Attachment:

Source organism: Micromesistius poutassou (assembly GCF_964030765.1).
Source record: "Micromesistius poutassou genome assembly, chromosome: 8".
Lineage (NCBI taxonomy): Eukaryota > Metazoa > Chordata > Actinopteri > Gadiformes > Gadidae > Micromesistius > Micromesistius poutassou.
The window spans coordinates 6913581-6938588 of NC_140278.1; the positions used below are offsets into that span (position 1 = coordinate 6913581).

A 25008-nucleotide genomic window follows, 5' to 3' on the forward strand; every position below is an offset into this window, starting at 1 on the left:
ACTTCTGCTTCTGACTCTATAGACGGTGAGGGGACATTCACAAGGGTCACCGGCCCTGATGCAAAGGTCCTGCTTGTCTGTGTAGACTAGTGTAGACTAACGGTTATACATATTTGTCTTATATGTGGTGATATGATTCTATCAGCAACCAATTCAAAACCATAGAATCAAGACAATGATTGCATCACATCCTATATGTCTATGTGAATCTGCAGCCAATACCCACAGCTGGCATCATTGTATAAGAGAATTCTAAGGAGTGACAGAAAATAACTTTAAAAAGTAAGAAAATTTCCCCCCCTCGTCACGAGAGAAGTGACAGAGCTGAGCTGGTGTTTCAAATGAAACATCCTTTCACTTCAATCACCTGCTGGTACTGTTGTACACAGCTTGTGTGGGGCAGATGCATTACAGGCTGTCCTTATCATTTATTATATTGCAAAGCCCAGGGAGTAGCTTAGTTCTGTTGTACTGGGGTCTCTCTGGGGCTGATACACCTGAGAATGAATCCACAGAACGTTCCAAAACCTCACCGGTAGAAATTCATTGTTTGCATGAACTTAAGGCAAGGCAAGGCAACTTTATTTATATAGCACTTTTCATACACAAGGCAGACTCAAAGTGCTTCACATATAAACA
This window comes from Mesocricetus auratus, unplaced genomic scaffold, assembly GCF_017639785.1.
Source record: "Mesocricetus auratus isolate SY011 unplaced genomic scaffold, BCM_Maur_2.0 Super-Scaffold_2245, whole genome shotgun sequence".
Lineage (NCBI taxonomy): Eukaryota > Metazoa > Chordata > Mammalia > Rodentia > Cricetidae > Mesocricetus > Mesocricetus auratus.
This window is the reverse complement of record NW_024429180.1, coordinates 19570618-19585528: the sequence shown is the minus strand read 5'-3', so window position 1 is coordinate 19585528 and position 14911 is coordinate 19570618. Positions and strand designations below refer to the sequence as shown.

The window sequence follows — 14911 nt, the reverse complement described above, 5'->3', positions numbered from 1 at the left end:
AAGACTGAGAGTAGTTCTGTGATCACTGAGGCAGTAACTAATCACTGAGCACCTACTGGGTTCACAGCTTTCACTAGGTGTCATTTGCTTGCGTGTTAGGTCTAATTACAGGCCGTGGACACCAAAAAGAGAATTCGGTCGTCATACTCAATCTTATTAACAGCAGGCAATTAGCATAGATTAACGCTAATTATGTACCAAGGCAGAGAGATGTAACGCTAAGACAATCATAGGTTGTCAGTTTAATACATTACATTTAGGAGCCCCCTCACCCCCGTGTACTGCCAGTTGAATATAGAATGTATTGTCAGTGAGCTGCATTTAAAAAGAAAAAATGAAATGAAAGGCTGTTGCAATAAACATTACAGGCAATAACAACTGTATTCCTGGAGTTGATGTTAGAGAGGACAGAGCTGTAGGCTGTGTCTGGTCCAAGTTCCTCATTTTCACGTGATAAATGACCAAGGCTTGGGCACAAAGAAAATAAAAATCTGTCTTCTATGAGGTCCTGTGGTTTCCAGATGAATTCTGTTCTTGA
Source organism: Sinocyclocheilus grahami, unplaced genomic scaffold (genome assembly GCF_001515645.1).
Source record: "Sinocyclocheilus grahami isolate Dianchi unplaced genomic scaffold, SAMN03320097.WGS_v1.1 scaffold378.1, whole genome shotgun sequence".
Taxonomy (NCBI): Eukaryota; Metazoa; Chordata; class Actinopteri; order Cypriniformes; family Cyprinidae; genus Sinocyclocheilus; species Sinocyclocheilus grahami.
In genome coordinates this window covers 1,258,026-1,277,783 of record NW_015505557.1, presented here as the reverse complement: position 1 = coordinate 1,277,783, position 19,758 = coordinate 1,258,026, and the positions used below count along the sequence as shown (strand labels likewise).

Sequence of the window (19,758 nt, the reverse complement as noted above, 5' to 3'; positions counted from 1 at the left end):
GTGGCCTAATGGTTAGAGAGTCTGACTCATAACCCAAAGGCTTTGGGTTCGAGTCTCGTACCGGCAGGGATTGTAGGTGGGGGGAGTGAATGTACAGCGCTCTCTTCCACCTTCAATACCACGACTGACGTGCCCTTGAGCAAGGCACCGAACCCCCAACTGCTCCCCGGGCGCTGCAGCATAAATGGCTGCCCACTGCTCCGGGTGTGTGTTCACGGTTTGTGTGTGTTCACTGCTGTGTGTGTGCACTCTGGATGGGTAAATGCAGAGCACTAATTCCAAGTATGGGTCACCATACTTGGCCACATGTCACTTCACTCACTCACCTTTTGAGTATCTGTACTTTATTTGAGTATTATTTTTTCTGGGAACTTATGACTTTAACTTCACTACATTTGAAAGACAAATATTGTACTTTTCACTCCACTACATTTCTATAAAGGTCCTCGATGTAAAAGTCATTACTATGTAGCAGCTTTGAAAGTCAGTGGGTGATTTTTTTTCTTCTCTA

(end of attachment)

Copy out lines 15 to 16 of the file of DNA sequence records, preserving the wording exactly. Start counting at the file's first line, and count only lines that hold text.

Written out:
Taxonomy (NCBI): Eukaryota; Metazoa; Chordata; class Actinopteri; order Cypriniformes; family Cyprinidae; genus Sinocyclocheilus; species Sinocyclocheilus grahami.
In genome coordinates this window covers 1,258,026-1,277,783 of record NW_015505557.1, presented here as the reverse complement: position 1 = coordinate 1,277,783, position 19,758 = coordinate 1,258,026, and the positions used below count along the sequence as shown (strand labels likewise).